Business is No Longer Brick & Mortar Walls

I was recently talking to a global manufacturer about the challenges they face in defining their organization. The challenge is that there are no more brick and mortar walls that define the organization. Their organization, like yours, is a web of third party relationships. In many areas, these relationships are further complicated as they nest themselves in other relationships in deep supply chains and subcontractors. What used to be thought of as an internal risk within the traditional brick and mortar walls of this global manufacturer is now extended across an array of relationships in the extended enterprise.

However, as we were talking, it is not just about risk management. The organization has to ensure that these extended enterprise relationships share the same values and commitments to integrity define the core organization, the global manufacturer. It also has to ensure that each of these relationships is meeting the objectives that the relationship is in place for. This gets further complicated where the organization has to not only manage the performance/objectives, risk, and compliance at the relationship level but also at the contract, facility, and/or service-level.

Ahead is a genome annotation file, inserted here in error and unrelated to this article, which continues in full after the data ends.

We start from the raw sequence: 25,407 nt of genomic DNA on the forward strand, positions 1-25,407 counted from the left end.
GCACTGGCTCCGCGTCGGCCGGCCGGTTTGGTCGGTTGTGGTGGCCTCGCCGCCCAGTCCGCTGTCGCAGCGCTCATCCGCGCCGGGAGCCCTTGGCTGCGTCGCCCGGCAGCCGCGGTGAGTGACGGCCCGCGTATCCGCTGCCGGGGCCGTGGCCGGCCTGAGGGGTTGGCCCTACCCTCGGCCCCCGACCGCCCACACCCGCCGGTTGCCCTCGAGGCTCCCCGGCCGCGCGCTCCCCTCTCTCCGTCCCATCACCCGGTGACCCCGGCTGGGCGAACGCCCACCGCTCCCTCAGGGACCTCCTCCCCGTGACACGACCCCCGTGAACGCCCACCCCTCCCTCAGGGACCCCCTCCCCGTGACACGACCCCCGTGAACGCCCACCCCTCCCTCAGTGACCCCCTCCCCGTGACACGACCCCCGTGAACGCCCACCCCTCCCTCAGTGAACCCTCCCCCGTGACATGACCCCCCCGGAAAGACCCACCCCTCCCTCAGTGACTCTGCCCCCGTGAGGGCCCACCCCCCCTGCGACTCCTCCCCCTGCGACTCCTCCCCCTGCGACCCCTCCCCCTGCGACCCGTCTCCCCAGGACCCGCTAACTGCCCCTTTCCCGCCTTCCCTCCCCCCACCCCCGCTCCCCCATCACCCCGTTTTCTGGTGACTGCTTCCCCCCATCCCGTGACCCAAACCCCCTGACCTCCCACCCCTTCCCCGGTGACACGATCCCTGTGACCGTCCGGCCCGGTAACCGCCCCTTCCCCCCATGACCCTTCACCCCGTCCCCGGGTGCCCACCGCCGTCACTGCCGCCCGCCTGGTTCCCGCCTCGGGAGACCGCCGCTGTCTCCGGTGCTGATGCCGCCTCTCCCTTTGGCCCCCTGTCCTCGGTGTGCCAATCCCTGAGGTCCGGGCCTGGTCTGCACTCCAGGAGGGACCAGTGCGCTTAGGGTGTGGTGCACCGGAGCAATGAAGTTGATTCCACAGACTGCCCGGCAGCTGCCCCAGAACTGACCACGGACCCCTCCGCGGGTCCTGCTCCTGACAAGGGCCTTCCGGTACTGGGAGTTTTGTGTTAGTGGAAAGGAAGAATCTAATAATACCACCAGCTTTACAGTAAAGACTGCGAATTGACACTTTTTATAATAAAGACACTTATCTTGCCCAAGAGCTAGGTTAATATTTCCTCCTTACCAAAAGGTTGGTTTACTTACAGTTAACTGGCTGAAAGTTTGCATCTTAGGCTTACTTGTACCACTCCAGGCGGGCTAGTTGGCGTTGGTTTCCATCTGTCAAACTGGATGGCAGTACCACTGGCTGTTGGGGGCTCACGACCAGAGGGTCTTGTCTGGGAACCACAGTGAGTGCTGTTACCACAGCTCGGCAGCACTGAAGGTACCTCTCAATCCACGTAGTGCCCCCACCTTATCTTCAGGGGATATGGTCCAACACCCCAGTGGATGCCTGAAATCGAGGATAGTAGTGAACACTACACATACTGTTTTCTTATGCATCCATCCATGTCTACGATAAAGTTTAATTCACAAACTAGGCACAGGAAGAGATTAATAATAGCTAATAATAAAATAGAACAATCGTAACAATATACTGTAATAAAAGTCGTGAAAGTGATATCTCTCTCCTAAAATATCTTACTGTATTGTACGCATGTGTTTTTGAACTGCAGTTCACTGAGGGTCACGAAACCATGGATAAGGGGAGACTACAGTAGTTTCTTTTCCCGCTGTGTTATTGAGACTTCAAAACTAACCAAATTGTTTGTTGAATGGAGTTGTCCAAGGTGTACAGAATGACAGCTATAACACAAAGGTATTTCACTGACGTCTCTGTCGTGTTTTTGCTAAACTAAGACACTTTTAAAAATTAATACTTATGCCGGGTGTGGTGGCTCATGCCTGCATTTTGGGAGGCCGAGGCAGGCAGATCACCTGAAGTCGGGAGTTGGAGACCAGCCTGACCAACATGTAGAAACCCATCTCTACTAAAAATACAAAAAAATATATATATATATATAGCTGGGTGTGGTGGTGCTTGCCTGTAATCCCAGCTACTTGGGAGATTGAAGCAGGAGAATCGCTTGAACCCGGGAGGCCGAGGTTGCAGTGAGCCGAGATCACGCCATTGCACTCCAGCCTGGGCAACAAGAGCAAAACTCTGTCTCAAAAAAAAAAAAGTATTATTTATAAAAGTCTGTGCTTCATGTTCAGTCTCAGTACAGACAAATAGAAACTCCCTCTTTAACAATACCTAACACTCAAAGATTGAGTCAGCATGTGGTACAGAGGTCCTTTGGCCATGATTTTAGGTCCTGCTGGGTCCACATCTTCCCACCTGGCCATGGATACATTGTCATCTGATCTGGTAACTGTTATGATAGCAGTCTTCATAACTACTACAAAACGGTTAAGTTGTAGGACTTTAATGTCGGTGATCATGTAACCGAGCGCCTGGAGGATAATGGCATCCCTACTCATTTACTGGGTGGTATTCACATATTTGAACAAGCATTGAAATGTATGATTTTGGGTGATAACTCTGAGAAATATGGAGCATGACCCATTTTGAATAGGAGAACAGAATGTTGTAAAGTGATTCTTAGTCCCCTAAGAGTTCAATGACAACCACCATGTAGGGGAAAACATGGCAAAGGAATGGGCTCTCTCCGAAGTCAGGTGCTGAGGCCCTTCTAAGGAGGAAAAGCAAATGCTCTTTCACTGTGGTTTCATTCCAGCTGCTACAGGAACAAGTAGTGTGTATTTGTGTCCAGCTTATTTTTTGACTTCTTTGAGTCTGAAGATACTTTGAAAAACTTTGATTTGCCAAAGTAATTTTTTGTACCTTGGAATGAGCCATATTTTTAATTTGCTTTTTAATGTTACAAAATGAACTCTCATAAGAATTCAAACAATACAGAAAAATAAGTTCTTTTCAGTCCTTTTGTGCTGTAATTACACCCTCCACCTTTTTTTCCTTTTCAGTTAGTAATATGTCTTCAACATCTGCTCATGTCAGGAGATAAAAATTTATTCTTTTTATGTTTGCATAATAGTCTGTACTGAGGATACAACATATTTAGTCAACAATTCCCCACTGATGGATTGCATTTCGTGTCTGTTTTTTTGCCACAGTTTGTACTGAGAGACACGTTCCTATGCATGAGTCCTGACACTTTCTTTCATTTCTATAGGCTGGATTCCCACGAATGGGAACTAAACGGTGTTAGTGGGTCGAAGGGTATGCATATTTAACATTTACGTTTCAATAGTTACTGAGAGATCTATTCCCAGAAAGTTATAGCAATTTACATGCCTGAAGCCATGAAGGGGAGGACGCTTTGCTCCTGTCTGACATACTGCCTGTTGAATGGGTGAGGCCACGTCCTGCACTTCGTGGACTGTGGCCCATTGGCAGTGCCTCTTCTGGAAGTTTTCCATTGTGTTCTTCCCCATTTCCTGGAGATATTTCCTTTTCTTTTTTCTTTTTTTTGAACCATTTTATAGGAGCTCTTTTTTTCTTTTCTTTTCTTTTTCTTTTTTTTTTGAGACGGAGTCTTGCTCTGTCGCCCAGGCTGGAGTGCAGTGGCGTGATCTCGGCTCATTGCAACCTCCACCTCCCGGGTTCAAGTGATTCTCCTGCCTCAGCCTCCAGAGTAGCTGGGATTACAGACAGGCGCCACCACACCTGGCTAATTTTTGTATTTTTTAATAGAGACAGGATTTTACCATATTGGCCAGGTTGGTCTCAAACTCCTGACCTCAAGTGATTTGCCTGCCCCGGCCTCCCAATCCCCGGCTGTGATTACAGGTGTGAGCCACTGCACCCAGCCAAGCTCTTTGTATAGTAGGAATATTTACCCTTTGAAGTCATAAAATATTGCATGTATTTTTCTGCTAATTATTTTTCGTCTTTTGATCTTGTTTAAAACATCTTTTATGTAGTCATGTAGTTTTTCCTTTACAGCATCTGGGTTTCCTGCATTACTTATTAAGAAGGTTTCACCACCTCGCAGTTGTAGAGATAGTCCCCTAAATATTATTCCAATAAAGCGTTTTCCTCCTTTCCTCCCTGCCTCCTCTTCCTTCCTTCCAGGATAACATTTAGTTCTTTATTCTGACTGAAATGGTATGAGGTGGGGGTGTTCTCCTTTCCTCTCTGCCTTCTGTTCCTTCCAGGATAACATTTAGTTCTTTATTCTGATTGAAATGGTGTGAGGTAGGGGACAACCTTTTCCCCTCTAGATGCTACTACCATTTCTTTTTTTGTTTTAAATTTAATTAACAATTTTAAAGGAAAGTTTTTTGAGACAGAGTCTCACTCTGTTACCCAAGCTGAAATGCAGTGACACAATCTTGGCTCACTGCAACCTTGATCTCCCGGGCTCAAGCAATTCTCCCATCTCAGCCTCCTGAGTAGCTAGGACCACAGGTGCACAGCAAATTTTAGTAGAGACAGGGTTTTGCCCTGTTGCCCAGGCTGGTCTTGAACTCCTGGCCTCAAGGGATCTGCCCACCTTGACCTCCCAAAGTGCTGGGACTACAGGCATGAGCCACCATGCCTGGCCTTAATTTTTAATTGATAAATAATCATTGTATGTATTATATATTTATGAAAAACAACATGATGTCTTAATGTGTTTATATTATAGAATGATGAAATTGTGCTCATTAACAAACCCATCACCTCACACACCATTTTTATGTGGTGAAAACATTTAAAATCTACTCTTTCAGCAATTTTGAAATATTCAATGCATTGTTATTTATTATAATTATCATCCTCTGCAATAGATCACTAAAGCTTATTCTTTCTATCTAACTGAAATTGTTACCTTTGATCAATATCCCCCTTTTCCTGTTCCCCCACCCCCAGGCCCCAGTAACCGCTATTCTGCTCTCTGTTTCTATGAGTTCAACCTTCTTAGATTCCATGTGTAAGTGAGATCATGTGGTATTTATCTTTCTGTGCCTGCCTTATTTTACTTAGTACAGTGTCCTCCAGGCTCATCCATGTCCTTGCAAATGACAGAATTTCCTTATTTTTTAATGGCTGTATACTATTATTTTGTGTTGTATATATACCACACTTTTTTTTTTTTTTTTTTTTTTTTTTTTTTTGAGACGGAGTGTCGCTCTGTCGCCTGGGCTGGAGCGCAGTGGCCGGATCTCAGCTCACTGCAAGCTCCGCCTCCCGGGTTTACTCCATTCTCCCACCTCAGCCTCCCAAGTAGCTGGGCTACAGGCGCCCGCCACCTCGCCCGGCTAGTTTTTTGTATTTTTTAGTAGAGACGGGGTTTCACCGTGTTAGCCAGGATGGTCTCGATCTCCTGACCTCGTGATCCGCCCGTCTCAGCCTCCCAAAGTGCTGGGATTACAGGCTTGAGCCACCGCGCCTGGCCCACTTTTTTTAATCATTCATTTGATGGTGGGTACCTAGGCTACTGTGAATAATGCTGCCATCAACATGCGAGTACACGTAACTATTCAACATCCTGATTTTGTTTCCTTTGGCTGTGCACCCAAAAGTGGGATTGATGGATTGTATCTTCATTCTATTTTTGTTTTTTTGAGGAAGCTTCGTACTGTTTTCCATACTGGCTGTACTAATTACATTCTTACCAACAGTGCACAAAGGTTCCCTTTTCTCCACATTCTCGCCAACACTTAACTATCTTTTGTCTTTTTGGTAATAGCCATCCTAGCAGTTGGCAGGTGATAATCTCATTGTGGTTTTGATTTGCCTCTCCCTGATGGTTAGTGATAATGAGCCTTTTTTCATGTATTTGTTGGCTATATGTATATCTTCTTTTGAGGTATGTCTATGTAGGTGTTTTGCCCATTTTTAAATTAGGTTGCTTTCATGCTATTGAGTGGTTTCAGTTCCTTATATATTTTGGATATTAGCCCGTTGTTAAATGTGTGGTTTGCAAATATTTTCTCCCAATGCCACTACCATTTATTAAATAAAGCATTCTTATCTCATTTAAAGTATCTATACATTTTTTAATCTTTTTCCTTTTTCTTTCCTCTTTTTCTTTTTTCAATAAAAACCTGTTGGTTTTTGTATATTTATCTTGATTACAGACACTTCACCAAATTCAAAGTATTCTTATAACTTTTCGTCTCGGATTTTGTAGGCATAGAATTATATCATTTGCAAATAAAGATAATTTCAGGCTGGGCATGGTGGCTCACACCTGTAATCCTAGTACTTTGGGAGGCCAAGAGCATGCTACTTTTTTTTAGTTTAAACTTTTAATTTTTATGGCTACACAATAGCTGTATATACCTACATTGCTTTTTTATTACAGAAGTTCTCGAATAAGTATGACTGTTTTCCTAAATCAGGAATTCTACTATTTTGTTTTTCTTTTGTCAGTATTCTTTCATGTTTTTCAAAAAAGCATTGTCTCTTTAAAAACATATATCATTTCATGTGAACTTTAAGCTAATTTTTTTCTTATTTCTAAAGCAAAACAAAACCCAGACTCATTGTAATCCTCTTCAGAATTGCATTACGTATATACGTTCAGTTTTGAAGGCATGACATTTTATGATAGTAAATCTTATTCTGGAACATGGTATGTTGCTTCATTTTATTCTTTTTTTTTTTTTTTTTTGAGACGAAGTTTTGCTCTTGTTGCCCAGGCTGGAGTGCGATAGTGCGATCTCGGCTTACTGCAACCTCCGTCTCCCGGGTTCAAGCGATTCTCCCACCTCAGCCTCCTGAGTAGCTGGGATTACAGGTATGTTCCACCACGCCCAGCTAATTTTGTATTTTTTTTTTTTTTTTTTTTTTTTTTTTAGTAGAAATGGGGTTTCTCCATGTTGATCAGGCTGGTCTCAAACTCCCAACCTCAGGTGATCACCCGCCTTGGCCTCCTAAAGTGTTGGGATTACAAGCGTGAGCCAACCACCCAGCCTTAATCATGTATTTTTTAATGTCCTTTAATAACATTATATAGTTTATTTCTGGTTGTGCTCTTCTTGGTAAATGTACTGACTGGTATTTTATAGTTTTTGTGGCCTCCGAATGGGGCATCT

One financial service firm stated they cannot simply manage a service provider/outsourcer relationship at the relationship level but needs to understand the details at each contract/service-level of the relationship. They might have one relationship but have 100 contracts/service levels within that relationship. They need to manage how each contract is performing and the unique risks that each contract has.